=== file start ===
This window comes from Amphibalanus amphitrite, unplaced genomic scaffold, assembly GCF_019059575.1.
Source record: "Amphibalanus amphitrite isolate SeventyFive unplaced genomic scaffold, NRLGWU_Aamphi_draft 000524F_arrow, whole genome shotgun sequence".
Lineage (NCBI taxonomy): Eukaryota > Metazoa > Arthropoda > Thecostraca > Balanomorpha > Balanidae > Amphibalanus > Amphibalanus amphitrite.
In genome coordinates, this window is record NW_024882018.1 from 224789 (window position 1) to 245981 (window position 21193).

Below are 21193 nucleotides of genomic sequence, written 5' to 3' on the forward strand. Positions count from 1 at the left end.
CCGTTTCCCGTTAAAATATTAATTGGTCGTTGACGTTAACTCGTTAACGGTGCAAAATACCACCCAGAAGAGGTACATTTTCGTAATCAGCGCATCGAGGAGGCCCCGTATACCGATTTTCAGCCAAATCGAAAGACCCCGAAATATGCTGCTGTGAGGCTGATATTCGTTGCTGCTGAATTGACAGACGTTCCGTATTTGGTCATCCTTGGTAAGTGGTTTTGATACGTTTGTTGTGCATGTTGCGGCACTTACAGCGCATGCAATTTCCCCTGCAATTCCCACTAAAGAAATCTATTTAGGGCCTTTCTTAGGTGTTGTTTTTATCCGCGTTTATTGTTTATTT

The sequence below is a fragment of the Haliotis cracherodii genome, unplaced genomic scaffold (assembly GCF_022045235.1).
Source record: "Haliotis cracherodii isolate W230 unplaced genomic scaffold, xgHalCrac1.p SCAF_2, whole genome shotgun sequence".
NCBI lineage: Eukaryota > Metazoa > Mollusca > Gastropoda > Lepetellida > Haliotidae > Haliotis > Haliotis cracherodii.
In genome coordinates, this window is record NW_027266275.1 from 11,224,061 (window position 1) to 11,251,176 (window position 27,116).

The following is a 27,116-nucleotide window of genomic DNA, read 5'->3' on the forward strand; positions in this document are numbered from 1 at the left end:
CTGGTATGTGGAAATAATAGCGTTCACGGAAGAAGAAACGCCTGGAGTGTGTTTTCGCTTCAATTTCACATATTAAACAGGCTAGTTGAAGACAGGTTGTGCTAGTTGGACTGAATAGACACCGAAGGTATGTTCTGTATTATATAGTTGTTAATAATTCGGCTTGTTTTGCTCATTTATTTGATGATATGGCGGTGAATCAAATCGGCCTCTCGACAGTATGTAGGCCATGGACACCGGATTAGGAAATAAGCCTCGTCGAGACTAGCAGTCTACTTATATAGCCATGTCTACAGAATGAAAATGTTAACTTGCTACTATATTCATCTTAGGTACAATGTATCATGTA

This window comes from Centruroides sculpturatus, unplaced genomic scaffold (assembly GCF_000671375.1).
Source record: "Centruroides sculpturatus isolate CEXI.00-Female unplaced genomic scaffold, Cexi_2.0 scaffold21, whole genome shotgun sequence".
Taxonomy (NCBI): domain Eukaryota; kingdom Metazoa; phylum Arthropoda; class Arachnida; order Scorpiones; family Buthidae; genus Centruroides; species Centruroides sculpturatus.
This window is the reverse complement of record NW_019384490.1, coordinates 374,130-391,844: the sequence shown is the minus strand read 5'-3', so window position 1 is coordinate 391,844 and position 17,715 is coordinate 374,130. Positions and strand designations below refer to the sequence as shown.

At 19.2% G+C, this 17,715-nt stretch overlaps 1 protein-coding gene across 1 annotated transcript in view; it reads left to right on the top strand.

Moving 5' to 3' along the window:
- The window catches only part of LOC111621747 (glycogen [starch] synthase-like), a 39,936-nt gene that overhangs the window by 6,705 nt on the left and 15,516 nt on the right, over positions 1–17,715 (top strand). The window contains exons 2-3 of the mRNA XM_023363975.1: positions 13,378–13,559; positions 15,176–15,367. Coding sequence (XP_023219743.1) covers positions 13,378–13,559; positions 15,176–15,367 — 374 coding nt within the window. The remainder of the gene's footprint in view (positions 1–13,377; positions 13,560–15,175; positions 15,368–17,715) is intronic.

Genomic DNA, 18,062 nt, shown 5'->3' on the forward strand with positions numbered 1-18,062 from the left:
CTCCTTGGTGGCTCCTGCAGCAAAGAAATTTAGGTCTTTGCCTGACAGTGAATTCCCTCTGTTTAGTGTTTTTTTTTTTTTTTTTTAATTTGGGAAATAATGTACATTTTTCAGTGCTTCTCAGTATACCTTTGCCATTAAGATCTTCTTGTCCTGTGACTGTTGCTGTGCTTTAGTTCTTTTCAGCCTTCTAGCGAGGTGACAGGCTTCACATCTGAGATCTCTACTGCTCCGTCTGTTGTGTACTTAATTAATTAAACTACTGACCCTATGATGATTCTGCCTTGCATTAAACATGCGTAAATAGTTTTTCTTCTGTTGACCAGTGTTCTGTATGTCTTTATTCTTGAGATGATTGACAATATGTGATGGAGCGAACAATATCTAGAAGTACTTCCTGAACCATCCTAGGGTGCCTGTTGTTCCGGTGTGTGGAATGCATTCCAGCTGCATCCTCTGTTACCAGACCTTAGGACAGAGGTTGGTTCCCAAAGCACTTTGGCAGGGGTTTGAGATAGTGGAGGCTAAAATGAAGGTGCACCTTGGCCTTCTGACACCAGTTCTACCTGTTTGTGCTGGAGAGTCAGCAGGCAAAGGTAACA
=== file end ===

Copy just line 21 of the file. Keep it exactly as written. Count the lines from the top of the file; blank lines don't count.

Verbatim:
CTCCTTGGTGGCTCCTGCAGCAAAGAAATTTAGGTCTTTGCCTGACAGTGAATTCCCTCTGTTTAGTGTTTTTTTTTTTTTTTTTTAATTTGGGAAATAATGTACATTTTTCAGTGCTTCTCAGTATACCTTTGCCATTAAGATCTTCTTGTCCTGTGACTGTTGCTGTGCTTTAGTTCTTTTCAGCCTTCTAGCGAGGTGACAGGCTTCACATCTGAGATCTCTACTGCTCCGTCTGTTGTGTACTTAATTAATTAAACTACTGACCCTATGATGATTCTGCCTTGCATTAAACATGCGTAAATAGTTTTTCTTCTGTTGACCAGTGTTCTGTATGTCTTTATTCTTGAGATGATTGACAATATGTGATGGAGCGAACAATATCTAGAAGTACTTCCTGAACCATCCTAGGGTGCCTGTTGTTCCGGTGTGTGGAATGCATTCCAGCTGCATCCTCTGTTACCAGACCTTAGGACAGAGGTTGGTTCCCAAAGCACTTTGGCAGGGGTTTGAGATAGTGGAGGCTAAAATGAAGGTGCACCTTGGCCTTCTGACACCAGTTCTACCTGTTTGTGCTGGAGAGTCAGCAGGCAAAGGTAACA